Abstract Background: there are no accurate methods for the assessment of food intake in older populations, under-reporting of intake being highly prevalent. There is controversy about which dietary assessment method and what person’s characteristics are associated with greater under-reporting rates. Objective: to assess the correlation between under-reporting of energy intake (EI) and different percentages of body fat in independent older people. Design: cross-sectional study. Settting: area assisted by the Family Health Program of the Ribeirão Preto Medical School, University of São Paulo, Brazil. Sujects: one hundred volunteers aged 60–70 years. Methods: all volunteers had their body composition assessed by dual-energy x-ray absorptiometry. In second phase, 41 volunteers were evaluated, representing the four quartiles of fat percentage. Total energy expenditure (TEE) was measured by the doubly labelled water method, and EI was assessed by 24-h recalls and a food frequency questionnaire (FFQ). TEE and EI values, EI-to-TEE ratios and EI–TEE values were compared. Results: TEE was 2,220 ± 601 kcal, while the EI was 1,919 ± 602 kcal (24-h recall) and 2,119 ± 670 kcal (FFQ). The proportion of under-reporters was 31 and 40.5%, respectively. Under-reporting was more frequent in subjects with higher percentage of body fat and in females (P < 0.05). Conclusion: under-reporting was more frequent among older persons with higher percentage of body fat in both methods of assessment of food intake. Older persons follow the same profile of under-reporting as younger adults. Keywords: under-reporting, older people, food intake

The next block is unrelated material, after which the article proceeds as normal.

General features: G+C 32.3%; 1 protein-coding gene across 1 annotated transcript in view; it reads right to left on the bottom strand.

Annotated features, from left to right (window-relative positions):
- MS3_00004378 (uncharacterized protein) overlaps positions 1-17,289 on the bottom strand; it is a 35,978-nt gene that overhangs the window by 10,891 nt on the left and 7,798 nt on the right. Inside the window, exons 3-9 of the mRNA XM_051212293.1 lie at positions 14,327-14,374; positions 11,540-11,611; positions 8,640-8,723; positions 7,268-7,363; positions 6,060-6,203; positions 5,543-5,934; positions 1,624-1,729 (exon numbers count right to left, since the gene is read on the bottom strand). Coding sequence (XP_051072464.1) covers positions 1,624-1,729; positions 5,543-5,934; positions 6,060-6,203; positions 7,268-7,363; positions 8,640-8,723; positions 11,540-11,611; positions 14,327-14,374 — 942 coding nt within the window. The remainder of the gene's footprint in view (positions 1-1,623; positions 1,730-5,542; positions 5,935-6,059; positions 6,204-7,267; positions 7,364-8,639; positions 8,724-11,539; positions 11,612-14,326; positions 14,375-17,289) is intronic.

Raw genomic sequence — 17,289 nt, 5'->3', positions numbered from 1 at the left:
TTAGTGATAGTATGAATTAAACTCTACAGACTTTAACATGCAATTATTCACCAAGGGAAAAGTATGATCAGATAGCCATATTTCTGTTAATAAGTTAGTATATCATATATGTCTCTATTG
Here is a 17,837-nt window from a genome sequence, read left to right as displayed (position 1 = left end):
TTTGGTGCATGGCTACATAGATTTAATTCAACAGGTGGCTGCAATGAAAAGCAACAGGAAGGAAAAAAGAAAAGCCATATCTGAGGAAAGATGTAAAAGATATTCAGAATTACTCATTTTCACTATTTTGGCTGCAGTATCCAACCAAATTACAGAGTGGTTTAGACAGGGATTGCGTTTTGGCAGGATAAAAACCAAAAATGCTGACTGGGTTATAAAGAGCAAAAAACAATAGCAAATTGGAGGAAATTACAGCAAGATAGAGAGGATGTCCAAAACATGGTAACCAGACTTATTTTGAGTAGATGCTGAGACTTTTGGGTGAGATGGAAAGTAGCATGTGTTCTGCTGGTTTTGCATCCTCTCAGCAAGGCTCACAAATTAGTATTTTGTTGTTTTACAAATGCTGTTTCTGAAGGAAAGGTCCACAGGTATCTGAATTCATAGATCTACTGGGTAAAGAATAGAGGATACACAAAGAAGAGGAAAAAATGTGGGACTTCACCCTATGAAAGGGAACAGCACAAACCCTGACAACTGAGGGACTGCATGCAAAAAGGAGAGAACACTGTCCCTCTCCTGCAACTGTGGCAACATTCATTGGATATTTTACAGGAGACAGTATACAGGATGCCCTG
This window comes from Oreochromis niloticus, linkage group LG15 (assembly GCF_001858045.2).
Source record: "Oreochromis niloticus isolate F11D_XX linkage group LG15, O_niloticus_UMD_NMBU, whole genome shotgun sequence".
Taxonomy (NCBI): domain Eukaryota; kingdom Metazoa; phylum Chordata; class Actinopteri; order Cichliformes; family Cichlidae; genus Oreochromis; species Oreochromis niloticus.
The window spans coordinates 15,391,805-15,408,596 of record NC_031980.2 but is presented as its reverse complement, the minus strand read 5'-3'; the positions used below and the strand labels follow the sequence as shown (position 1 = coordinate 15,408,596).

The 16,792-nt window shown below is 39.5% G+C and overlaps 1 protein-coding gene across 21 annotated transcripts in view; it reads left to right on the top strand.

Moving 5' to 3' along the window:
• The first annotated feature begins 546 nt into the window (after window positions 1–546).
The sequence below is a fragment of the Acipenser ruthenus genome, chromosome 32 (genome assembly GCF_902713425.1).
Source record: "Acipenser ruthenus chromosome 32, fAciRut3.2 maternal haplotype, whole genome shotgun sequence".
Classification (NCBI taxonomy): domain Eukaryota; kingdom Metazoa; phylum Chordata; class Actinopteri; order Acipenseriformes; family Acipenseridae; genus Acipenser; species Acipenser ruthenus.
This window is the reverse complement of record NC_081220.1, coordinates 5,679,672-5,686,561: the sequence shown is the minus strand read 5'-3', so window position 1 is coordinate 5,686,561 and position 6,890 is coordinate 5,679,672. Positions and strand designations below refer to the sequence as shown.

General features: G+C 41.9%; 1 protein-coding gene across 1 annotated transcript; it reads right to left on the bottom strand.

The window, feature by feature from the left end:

Introduction Under-reporting is one of the most frequent determinants of inaccuracy in the assessment of food intake [1]. Biomarkers of energy intake (EI) have been applied to detect under-reporting, the doubly labelled water (DLW) being the gold-standard method for this purpose. Precision ranges from 4 to 8% or 80–160 kcal day−1 [2].